The following article is part two in a three-part series about connected work. In part one, we explored a scenario from the perspective of the field worker. Here we look at the same event from the office. In part three, we will explore the viewpoint of an executive.

Denise is looking at her monitors when the status bar changes to red and the notification sounds. A methane sensor, fixed to a compressor station along her company’s pipeline, is reporting a leak.

From her experience, she knows that it’s likely that it’s the compressor itself that has an issue. Thanks to the in-situ sensor, she can pinpoint the vicinity of the leak and assign a crew to investigate.

As luck would have it, her real-time dashboard tells her that Graydon, an experienced pipeline technician, is located a mere 16 miles away, at one of the company’s satellite offices (a work trailer). She notifies Graydon of the leak using the SensorHub mobile app and moments later he is en route to the site.

Just in time info for the team members who need it

While Graydon heads toward the location, indicated by a pin on his mobile app, Denise updates the status of the leak event. She has already ensured that Graydon has the qualifications and tools necessary to learn more about the fugitive emission and is ready to mobilize a larger repair crew if need be, pending Graydon’s report.

Part of the routine for a leak event like this is to provide the technician with everything they need to complete the job. Denise makes sure that Graydon has access to the compressor’s schematics, repair manuals, and service history. Should he venture outside of the data service range, the info will be available to him offline via his mobile app.

The leak location is near enough to a cell service tower that Denise can see Graydon “check-in” when his truck reaches the compressor site. She waits for his update, but even before it comes, the sensor status changes back to green. The sensor is no longer detecting rogue methane emissions. Sure enough, moments later, her terminal alerts her to Graydon’s response — that a loose valve was the culprit, and it has already been repaired.

After the event, Denise completes a report, which is simply a matter of adding a few notes — all of the data from the event has been recorded and can be accessed for analysis. She knows that these seemingly routine events will be recorded by the software and used to better predict the failure rates and maintenance schedules of the company’s compressors.

Connectivity and visibility of field workers, from anywhere

In the scenario above, Denise was able to quickly manage the issue, mobilize the technician, provide him with the background info he needed, as well as stay abreast of his progress while he was in transit.

While that is happening, her dashboard continues to display data from a myriad of sensors, crew members, equipment, and outside sources like weather forecasts.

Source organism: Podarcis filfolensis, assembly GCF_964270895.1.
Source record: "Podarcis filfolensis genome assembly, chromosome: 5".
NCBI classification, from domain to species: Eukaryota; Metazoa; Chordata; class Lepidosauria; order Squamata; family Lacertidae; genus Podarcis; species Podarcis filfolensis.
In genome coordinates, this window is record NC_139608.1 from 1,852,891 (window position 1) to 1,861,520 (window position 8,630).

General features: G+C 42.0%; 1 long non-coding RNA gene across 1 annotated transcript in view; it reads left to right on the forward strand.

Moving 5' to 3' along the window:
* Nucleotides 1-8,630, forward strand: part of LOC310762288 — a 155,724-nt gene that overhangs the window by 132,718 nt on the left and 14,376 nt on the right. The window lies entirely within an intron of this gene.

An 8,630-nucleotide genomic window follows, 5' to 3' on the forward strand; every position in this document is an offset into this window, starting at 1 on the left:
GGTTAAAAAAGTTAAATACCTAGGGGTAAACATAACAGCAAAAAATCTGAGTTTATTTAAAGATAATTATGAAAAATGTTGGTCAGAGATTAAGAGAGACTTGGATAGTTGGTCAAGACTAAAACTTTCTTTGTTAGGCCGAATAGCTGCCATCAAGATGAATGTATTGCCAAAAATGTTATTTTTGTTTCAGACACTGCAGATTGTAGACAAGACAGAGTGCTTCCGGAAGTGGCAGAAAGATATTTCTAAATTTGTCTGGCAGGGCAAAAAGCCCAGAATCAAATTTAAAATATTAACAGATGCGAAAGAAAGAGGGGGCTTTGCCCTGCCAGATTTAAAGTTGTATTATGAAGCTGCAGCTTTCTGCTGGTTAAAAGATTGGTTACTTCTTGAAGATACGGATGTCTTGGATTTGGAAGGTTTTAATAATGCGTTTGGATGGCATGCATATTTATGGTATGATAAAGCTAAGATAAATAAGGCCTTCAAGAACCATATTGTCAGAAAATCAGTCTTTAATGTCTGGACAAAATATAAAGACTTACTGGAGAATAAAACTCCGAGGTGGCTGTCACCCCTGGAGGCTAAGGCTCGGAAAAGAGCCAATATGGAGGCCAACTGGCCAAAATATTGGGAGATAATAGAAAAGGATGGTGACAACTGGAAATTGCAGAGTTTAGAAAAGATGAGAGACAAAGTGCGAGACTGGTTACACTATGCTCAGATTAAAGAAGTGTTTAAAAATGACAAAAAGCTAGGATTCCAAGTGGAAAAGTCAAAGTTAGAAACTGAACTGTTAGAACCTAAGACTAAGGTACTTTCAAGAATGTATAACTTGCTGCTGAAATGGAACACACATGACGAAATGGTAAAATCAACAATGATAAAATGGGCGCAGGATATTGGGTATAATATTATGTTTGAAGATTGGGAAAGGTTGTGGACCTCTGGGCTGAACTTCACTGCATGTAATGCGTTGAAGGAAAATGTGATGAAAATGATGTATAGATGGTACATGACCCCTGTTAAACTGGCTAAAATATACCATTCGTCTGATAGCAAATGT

As we noted in part one, this scenario would certainly be more riveting if it played out more like an action movie, but Denise was prepared. The company has a well-established workflow for fugitive emissions alerts. When one happens, their systems make a record of the data and seek to make better predictions about how to best handle future events.

In fact, the SensorUp Connected Worker Platform that Denise is using had given her all of the information she needed in order to make the decision of to assign and where to send them.

The platform helped to diagnose the problem and offer Denise the information necessary to make decisions. It’s much easier for her to make those decisions, confidently, with visibility into the field operations and access to relevant data.

 

The SensorUp Connected Work Ecosystem works like a flywheel, with information flowing freely to the right stakeholders. Field workers, technology enablers and remote teams can all work in harmony, exchanging data from myriad sources and sensors.

Removing friction in the field with connected work

Denise’s SensorUp Connected Worker Platform and the SensorHub mobile application on Graydon’s phone are what make this seamless exchange of information possible. The platform can interconnect the data from many sources at once.

For example, the sensor that initially detected the leak was a fixed sensor attached to a building. Factors like the wind direction, the location of the sensor, geospatial data of the building site, the service history of the compressor, the historic record of similar events, and the location of available technicians were all readily accessible in real time.

In regulated industries like oil and gas, energy and logistics, it’s often necessary to collect and record this kind of data accurately, to remain compliant with regulations and audits.

Improve first-visit resolution by arming employees with the best-in-class mobile solution. Built to be offline, SensorHub presents information in a clean and intuitive user interface enabling your workforce with the latest information they need to easily complete every job accurately and on time.

If you’re interested in learning more about the SensorHub mobile app and the SensorUp platform, contact us to schedule a live demo.

Larry Toube
VP of Product + User Experience